mobilities, and near-infrared photoluminescent properties. Inorg. Chem. 52, University Erlangen and the Gradko 1896 ‘in situ Microscopy’ (DFG) is acknowledged for
9019–9038 (2013). support. The authors thank C.O. Quiroz and M. Salvador for reading the manuscript.
22. Lucca, D. A., Herrmann, K. & Klopfstein, M. J. Nanoindentation: measuring
methods and applications. CIRP Ann. Manuf. Technol. 59, 803–819 (2010). Author contributions
23. Oliver, W. C. & Pharr, G. M. An improved technique for determining hardness S.S., R.F., G.J.M., T.M., O.S., M.R. and S.F.T. performed the electrical characterization under
and elastic modulus using load and displacement sensing indentation X-ray exposure at the Siemens Healthineers Technology Center. I.L. and S.S. synthesized
experiments. J. Mater. Res. 7, 1564–1583 (2011). the MAPbI3 single crystals and microcrystals. H.C. helped with processing of the X-ray
24. Hay, J., Agee, P. & Herbert, E. Continuous stiffness measurment during detectors. S.S., A.O. and G.M. performed TOF experiments. B.M. and P.F. carried out the
instrumented indentation testing. Exp. Techniques 34, 86–94 (2010). mechanical investigations. R.H. interpreted the XRD data. S.S. and S.G. performed the SEM
25. Nix, W. D. & Gao, H. Indentation size effects in crystalline materials: a law for investigation. G.J.M. wrote the manuscript. M.G., W.H., G.A. and C.J.B. initiated and
strain gradient plasticity. J. Mech. Phys. Solids 46, 411–425 (1998). supervised the work. All authors reviewed the manuscript.
26. Sun, S., Fang, Y., Kieslich, G., White, T. J. & Cheetham, A. K. Mechanical
properties of organic–inorganic halide perovskites, CH3NH3PbX3 (X = I, Br and
Cl), by nanoindentation. J. Mater. Chem. A 3, 18450–18455 (2015). Additional information
27. Maier, V. et al. Nanoindentation strain-rate jump tests for determining the local Supplementary information is available in the online version of the paper. Reprints
strain-rate sensitivity in nanocrystalline Ni and ultrafine-grained Al. J. Mater. and permissions information is available online at www.nature.com/reprints.
Rec. 26, 1421–1430 (2011). Publisher’s note: Springer Nature remains neutral with regard to jurisdictional claims in
28. Wei, Q., Cheng, S., Ramesh, K. T. & Ma, E. Effect of nanocrystalline and ultrafine published maps and institutional affiliations. Correspondence and requests for materials
grain sizes on the strain rate sensitivity and activation volume: fcc versus bcc should be addressed to G.J.M.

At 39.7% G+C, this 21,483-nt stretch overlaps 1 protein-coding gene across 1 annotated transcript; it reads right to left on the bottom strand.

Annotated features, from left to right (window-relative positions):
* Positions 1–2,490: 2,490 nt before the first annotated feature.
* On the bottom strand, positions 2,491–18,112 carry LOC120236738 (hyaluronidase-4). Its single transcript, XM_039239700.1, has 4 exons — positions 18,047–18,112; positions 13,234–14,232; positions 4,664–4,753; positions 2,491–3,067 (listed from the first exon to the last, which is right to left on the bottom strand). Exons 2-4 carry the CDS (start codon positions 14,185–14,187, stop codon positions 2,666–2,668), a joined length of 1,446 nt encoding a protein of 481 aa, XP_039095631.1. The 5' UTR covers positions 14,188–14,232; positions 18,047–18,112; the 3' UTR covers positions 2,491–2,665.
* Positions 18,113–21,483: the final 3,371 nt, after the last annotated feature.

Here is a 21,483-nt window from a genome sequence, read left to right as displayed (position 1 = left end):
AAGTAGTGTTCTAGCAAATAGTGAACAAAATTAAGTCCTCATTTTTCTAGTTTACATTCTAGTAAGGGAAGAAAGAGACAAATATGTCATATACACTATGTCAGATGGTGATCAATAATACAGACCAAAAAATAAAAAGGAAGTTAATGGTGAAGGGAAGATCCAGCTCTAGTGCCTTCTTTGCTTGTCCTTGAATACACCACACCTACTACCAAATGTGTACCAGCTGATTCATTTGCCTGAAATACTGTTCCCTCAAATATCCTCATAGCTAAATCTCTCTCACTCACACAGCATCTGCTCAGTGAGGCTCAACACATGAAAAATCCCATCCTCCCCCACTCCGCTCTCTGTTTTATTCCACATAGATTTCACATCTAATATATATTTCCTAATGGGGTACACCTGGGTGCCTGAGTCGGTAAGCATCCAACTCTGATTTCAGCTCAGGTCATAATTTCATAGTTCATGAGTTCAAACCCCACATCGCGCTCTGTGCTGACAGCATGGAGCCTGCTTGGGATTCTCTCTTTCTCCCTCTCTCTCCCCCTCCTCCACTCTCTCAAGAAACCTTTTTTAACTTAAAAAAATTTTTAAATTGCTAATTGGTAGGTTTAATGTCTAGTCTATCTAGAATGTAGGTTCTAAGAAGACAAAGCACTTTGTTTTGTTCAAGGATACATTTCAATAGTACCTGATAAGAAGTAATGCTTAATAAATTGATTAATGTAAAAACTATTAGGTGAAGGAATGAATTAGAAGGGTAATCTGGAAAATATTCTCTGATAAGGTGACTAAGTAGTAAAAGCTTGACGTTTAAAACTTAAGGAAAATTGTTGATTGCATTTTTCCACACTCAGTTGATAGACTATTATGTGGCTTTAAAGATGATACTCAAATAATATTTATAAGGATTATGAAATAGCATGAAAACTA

metals. Mater. Sci. Eng. A 381, 71–79 (2004).
29. Kawamura, Y., Mashiyama, H. & Hasebe, K. Structural study on cubic– Competing financial interests
tetragonal transition of CH3NH3PbI3. J. Phys. Soc. Jpn 71, 1694–1697 (2002). The authors declare no competing financial interests.

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NATURE PHOTONICS DOI: 10.1038/NPHOTON.2017.94 ARTICLES
Methods emission was recorded with a Si charge-coupled device camera (Syncerity, Horiba
MAPbI3 single-crystal and microcrystal synthesis. The MAPbI3 microcrystals were Jobin-Yvon) attached to an iHR320 monochromator (Horiba Jobin-Yvon) with a
synthesized by a precipitation reaction as reported in ref. 19. A 1 M precursor resolution of 5 nm. The spectra were corrected for the spectral sensitivity of the
solution was prepared by dissolving an equimolar ratio of methylammonium system, determined with the help of a calibrated halogen lamp (Stellarnet).
iodide CH3NH3I (synthesized in house) and lead(II) iodide (Sigma Aldrich) in
γ-butyrolactone (GBL) at 60 °C and stirred for 3 h. Chloroform was Nanoindentation. Nanoindentation measurements were performed using a
added to the filtered precursor solution, which immediately precipitated Keysight G200 Nanoindenter. A Berkovich tip was pressed 2.5 µm into the sample
CH3NH3PbI3 microcrystals. The microcrystals were washed twice with chloroform surface, using a constant strain rate of 0.05 s–1. Nanoindentation was carried out in
in a centrifuge, and then dried in a vacuum oven at 40 °C overnight. The synthesis of continuous stiffness mode (CSM), where a small oscillation is superposed on the